|2012 Winn grant review panel meeting|
Earlier this year, Winn announced the funding of 10 new feline health research projects for a total of over $174,000. Each year, the Winn Feline Foundation receives proposals from veterinary researchers around the world who are interested in improving feline health. To date, Winn’s cumulative total in feline health research funding exceeds $4 million.
Winn is seeking donations of $250 and up to sponsor specific projects. Sponsors will receive progress reports as they are available and copies of any publications that result from the project that are provided by the investigators. Your help in sponsoring these projects means Winn can fund even more research next year.
Available for 2012 sponsorship:
W12-026 : Anti-immune evasive therapy for feline infectious peritonitis
An effective therapy for feline infectious peritonitis (FIP) is not currently available and most affected cats succumb to their disease. Previous research has shown that FIP virus can evade the host’s immune system and that a specific drug can act as a blocking agent to inhibit this evasion mechanism. In a previous project funded by Winn, it was shown that this drug is well tolerated when given to healthy cats. In this project, the efficacy of the drug as a treatment for FIP in 10 naturally infected cats will be evaluated. If the results of the pilot study are promising, the project will be expanded into a full trial.
W12-027 : Development of tools to assess chronic pain in cats
|Feline health symposium, Austin TX, 2007|
It is crucially important to identify pain fighting medications that are safe for cats, so we can treat conditions such as arthritis or cancer better. Once a treatment option has been identified, studies must be designed carefully to prove that the new treatment is effective. The greatest obstacle is the need for reliable ways to measure pain in cats. The goal of this project is to develop a tool called the “Feline Brief Pain Inventory.” This will be an owner-completed questionnaire that will identify and report on how the cat behaves at home, focusing on behaviors that relate to pain. The project will also evaluate the use of an activity monitor that is worn on the cat’s collar while at home to determine how many days the monitor must be worn to collect reliable data.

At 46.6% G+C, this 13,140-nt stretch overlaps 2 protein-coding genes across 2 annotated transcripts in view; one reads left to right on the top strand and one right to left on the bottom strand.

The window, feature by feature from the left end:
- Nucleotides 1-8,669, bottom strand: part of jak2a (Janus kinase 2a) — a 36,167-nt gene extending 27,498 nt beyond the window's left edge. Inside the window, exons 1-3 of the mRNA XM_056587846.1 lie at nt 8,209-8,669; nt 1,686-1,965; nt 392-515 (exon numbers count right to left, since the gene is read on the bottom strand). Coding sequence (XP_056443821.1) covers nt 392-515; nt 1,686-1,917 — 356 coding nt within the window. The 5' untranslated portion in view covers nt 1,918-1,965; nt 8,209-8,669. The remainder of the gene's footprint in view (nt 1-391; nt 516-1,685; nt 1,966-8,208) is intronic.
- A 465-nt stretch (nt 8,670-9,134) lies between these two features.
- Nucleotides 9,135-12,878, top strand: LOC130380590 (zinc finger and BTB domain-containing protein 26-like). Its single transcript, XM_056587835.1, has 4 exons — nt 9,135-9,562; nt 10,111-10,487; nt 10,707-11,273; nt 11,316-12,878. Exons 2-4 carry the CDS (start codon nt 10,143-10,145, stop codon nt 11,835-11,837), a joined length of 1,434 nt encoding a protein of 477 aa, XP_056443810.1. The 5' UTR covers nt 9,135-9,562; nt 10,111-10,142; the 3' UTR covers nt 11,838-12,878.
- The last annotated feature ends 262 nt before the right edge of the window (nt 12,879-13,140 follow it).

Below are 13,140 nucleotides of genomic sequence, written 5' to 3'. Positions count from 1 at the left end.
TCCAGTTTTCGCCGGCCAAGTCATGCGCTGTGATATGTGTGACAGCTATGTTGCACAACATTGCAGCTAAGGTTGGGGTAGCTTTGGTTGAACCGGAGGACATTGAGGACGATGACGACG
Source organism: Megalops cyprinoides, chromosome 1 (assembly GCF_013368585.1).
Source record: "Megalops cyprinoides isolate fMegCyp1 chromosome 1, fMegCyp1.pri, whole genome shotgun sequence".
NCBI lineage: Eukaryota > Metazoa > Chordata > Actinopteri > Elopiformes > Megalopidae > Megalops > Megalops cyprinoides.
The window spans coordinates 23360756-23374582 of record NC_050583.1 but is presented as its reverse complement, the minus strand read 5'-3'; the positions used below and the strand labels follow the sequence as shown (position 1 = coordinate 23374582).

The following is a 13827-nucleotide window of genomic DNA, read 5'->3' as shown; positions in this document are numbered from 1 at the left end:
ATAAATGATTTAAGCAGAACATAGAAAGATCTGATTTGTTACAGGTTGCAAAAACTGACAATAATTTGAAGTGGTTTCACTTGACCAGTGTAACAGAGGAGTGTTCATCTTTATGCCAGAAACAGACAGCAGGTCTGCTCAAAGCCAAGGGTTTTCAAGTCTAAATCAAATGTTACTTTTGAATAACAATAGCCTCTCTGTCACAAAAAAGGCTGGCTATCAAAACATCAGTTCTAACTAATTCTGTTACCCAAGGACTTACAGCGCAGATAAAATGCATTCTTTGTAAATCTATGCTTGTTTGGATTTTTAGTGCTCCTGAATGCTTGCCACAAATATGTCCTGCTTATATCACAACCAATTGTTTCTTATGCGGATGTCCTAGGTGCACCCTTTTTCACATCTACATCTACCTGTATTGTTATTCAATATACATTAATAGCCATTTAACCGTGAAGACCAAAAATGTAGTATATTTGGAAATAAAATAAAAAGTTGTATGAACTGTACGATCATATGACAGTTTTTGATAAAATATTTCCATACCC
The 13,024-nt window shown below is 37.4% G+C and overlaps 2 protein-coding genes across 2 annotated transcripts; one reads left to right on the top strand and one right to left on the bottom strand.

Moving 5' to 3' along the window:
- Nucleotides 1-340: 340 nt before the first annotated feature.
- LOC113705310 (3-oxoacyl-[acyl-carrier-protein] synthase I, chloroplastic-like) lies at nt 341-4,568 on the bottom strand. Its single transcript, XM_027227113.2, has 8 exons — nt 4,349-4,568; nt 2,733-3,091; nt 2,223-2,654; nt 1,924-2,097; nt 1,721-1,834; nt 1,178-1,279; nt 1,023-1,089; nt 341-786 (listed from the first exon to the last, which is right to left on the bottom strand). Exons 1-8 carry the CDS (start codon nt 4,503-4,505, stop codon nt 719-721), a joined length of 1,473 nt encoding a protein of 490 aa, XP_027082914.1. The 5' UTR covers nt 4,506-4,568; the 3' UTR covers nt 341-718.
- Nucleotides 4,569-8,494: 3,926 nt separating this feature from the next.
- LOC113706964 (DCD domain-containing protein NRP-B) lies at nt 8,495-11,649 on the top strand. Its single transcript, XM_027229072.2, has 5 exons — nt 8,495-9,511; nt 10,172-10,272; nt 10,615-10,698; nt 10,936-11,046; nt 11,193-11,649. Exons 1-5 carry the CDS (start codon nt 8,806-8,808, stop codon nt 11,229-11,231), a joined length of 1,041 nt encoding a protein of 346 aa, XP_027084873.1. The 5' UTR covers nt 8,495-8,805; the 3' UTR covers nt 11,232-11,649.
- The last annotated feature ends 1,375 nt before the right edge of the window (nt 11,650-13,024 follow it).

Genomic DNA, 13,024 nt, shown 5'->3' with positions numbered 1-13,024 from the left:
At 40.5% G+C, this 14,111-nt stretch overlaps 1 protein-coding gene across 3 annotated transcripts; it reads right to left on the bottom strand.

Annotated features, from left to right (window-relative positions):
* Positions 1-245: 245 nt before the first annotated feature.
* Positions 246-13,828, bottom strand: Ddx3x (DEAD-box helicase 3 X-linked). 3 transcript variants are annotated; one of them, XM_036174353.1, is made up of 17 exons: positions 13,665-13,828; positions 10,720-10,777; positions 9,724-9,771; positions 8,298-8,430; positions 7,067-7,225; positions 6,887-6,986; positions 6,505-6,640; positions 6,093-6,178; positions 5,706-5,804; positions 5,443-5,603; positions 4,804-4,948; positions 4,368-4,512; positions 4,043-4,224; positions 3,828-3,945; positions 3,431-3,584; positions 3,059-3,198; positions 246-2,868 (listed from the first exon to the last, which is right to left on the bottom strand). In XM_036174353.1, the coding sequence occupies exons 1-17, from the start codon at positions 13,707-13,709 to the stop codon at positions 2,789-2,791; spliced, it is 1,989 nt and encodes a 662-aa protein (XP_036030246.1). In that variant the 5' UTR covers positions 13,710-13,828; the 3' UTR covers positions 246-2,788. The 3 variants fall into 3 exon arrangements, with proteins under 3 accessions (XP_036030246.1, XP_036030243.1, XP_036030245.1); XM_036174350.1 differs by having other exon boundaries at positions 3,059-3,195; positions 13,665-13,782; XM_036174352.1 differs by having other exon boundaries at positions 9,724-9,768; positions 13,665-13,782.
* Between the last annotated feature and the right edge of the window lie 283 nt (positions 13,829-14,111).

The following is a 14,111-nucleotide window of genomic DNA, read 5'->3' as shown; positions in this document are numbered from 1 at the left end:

W12-034 : Decontamination of textiles exposed to ringworm
Ringworm in cats is most commonly caused by the fungus Microsporum canis. While this skin disease is curable, treatment can be challenging because infected cats shed large amounts of infected hairs and spores into their environment. Effective cleaning is necessary to prevent contamination of the environment and prevent re-infection of cats. No evidence-based information is available for cleaning of household textiles such as fabric, carpeting, and clothing. This project will determine the efficacy of decontamination options for household textiles to identify safe and effective practices.
W12-039 : Pimobendan for treatment of chronic kidney disease
Chronic kidney disease (CKD) is one of the most common reasons that senior cats are presented to veterinarians. These investigators have administered pimobendan to cats with combined kidney and heart disease after the patients developed congestive heart failure. In some of these patients, a greater improvement in kidney values and clinical response than is typically noted occurred when they were treated with pimobendan. Pimobendan is an effective drug for management of heart failure in dogs and may support kidney function through improved heart function and improved blood supply to the kidneys. This drug is also given to cats with heart disease. This pilot study will assess the effect of administering pimobendan to cats that only have CKD compared with standard treatment methods.